Anti-abuse charity ordered to pay £75,000 damages to ex-employee

An employment tribunal judged that Ali Khan, the founder of Glasgow-based Roshni, had sexually harassed the woman

Roshni: disputed judgment
Roshni: disputed judgment

A Glasgow-based anti-abuse charity has been ordered to pay almost £75,000 in damages over claims that a former employee was subjected to sexual harassment that left them with post-traumatic stress disorder.

An employment tribunal found that Ali Khan, founder of Roshni, had engaged in unwanted conduct of a sexual nature with the claimant, which the tribunal said constituted harassment.

Khan was found by the tribunal, which concluded in August but published its judgment last week, to have treated the claimant less favourably because of their rejection of or submission to unwanted conduct of a sexual nature. The name of the claimaint has not been disclosed.

The tribunal also found that Khan harassed the claimant with the purpose or effect of violating their dignity or creating an intimidating, hostile, degrading, humiliating or offensive environment for them to be in.

In the employment tribunal’s ruling, Roshni was deemed to have not taken "all reasonable steps" to prevent Khan from carrying out the harassment and victimisation of the claimant and was therefore ordered to pay damages.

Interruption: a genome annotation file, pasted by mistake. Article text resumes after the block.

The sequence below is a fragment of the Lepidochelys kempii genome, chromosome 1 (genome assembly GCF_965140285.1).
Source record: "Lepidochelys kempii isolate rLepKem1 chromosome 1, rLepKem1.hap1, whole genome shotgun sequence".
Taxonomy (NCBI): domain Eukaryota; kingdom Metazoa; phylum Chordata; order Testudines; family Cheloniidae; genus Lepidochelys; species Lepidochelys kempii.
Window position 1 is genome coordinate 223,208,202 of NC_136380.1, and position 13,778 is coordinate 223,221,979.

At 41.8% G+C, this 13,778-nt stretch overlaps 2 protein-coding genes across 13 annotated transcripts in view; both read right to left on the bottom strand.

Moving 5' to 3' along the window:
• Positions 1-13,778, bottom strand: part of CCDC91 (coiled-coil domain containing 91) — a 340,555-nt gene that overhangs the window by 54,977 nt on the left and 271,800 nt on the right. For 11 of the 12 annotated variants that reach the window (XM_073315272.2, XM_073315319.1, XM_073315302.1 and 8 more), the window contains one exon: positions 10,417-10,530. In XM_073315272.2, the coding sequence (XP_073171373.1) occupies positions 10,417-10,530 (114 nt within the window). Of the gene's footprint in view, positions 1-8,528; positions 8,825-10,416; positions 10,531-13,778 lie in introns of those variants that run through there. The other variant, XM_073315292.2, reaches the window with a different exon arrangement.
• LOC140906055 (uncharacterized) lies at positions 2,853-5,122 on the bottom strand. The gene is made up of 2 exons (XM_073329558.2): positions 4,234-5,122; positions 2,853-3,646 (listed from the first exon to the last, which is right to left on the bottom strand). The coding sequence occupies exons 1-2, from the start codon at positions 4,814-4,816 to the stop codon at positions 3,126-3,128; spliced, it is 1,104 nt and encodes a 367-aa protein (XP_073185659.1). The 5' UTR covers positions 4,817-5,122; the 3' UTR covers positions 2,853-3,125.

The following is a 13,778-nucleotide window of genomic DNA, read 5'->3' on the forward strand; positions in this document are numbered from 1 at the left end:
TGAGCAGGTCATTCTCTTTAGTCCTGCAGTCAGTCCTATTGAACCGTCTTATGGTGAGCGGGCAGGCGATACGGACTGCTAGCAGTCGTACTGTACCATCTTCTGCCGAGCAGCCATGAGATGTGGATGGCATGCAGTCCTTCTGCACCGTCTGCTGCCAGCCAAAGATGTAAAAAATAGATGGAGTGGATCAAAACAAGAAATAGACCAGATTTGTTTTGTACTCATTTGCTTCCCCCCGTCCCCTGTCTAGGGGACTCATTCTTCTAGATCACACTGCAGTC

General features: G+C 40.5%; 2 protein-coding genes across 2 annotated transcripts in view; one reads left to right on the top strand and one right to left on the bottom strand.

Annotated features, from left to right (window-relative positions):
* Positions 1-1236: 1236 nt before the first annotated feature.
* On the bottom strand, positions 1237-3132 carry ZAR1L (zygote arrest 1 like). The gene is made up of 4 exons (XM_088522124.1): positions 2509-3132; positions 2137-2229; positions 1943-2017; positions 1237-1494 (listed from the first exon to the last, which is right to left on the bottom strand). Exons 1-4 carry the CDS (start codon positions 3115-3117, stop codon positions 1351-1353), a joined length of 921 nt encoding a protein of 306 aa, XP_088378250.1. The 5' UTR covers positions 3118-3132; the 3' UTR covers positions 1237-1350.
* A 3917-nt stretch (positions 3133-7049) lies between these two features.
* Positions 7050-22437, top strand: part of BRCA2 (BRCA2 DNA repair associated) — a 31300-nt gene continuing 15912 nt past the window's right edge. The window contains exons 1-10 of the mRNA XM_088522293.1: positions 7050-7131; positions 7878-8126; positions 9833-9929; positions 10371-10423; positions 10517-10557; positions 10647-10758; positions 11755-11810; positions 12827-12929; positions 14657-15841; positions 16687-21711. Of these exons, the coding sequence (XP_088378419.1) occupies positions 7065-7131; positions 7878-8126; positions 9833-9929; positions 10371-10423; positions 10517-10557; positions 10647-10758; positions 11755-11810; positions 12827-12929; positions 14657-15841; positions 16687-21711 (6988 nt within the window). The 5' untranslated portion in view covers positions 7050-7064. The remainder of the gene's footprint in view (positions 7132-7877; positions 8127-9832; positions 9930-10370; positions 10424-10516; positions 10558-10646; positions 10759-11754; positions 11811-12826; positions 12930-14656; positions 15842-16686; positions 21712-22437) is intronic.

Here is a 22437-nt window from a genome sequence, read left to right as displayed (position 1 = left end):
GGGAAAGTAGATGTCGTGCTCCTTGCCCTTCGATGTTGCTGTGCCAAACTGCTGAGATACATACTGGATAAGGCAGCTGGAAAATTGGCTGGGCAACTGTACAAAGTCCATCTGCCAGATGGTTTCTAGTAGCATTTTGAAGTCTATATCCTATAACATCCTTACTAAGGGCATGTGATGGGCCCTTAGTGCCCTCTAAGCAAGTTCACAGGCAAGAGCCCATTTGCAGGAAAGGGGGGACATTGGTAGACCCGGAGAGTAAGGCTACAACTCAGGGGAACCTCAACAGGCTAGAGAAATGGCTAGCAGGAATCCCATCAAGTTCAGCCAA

The damages awarded to the claimant, £74,647.96, include an injury to feelings award of £35,000 and a personal injury award of £20,000.

The tribunal heard that the claimant had received treatment for depression and, in May 2015, told her doctor that her boss was being verbally and physically abusive.

This abuse allegedly included him threatening to call her house and tell her mother they were having an affair.

The claimant told the tribunal she was worried Khan would "fulfil his threat to post a video of them online or show her family".

The tribunal found that Khan had reduced the claimant’s working hours after she rejected his advances, took steps to prevent her leaving the charity and gave her a final written warning without justification.

A clinical psychologist giving evidence to the tribunal said that the claimant had post-traumatic stress disorder and a major depressive disorder, which together would require 26 sessions of psychological therapy. The psychologist said the PTSD had arisen because of the events that occurred at work.

In addition to paying damages to the claimant, Roshni was ordered to provide all staff, volunteers and trustees with at least six hours of training in equality and diversity issues, with a specific focus on sexual and religious harassment.

Khan was ordered to play no part in the selection of the external supplier for the training sessions.

Roshni was told to issue a letter of apology to the claimant.

In a statement, the charity said it was "very disappointed" with the tribunal’s decision, did not agree with its conclusions and said it would have appealed if it had the resources to do so.

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